A Thought on Technique
There is so much information online for electric bassist (and even more for upright players) on proper technique, how to hold your instrument and so on. All of this information is very useful and helpful. There’s one thing I’ve noticed, there’s only a few very basic things that this information agrees on.
I’m not referring to using your pointer and middle finger to pluck with or you push down the strings with your fretting hand. I agree with all of that, but it’s the insight on where to hold you bass, such as on your chest, abdomen or below the belt etc. Or don’t use your pinky finger to walk a line and so on. What about posture? What about finger pressure? What about popping with my middle finger and not my pointer finger? There are so many opinions out there and they are all correct. That’s right, they all work.
Now, what works for you is something completely different. It’s funny to see the bass masters out there, pick any three and compare. Notice how they don’t all hold, press, posture, shift, slap, tap, sweep and so on exactly the same? Pretty weird huh? Even for beginners it won’t take long to figure out what is “comfortable”. There’s the magic word. “Comfortable”. If playing isn’t comfortable, many won’t stick with it for long.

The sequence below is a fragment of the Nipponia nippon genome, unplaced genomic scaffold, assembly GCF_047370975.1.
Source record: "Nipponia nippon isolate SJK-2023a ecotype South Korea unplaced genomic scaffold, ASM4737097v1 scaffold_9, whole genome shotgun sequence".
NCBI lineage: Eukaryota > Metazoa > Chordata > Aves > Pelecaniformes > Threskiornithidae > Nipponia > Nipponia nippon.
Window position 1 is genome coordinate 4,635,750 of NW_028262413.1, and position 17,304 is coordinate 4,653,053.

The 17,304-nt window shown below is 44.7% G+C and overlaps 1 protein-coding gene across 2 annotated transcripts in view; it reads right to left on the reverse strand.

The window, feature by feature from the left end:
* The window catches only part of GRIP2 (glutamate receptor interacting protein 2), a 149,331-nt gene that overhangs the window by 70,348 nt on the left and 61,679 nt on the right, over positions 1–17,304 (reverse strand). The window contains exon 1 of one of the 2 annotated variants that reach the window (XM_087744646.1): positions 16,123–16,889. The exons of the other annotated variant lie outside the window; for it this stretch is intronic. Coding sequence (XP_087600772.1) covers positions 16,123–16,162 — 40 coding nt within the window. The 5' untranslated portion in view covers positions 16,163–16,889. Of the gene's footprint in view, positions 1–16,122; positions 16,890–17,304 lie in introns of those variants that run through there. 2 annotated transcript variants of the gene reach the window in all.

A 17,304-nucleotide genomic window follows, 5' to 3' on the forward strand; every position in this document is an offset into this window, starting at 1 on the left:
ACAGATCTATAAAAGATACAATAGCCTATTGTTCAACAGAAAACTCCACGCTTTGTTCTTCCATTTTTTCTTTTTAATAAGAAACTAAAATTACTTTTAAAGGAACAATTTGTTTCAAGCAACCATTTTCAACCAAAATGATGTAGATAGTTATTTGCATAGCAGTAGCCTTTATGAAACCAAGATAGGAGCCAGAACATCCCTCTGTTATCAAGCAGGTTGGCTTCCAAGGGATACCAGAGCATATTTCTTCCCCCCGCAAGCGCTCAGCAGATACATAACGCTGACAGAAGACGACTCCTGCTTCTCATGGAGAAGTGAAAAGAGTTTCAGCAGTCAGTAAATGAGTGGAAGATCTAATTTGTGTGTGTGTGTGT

There’s two big approaches to this, force your self to be comfortable with something or play how you want and adjust your technique in a way that is comfortable for you. I know that during some bass lessons, I’ve observed technique that didn’t sit right with me. It wasn’t normal, traditional or generally accepted, didn’t mean it didn’t sound good or groove. If you’re a stickler on “proper technique” I urge you to learn about Quintin Berry. Yup. I’ll just leave that there.
Now I’m not saying you shouldn’t learn the basics and learn to play in ways that allow for future growth, but after you get down the brain capacity to separate your left from right hand and some muscle memory knowing how hard you need to press on the strings without over exerting yourself you’re cut free from the basics shackles. If you’re not comfortable you have no reason to figure out how to do what you’re looking to do and be uncomfortable. Please, don’t confuse being uncomfortable and needing to practice something. They are two different things all together. If you’re physically comfortable while practicing you’re on your way. You may get tired and this don’t mean bad technique necessarily, perhaps it’s just a little chops building that’s needed.
There’s more than one way to play the bass and sound great and most importantly sound the way you mean to. Mix it up, you might just stumble into something new that no one else has yet. =)
Good luck! Keep it funky!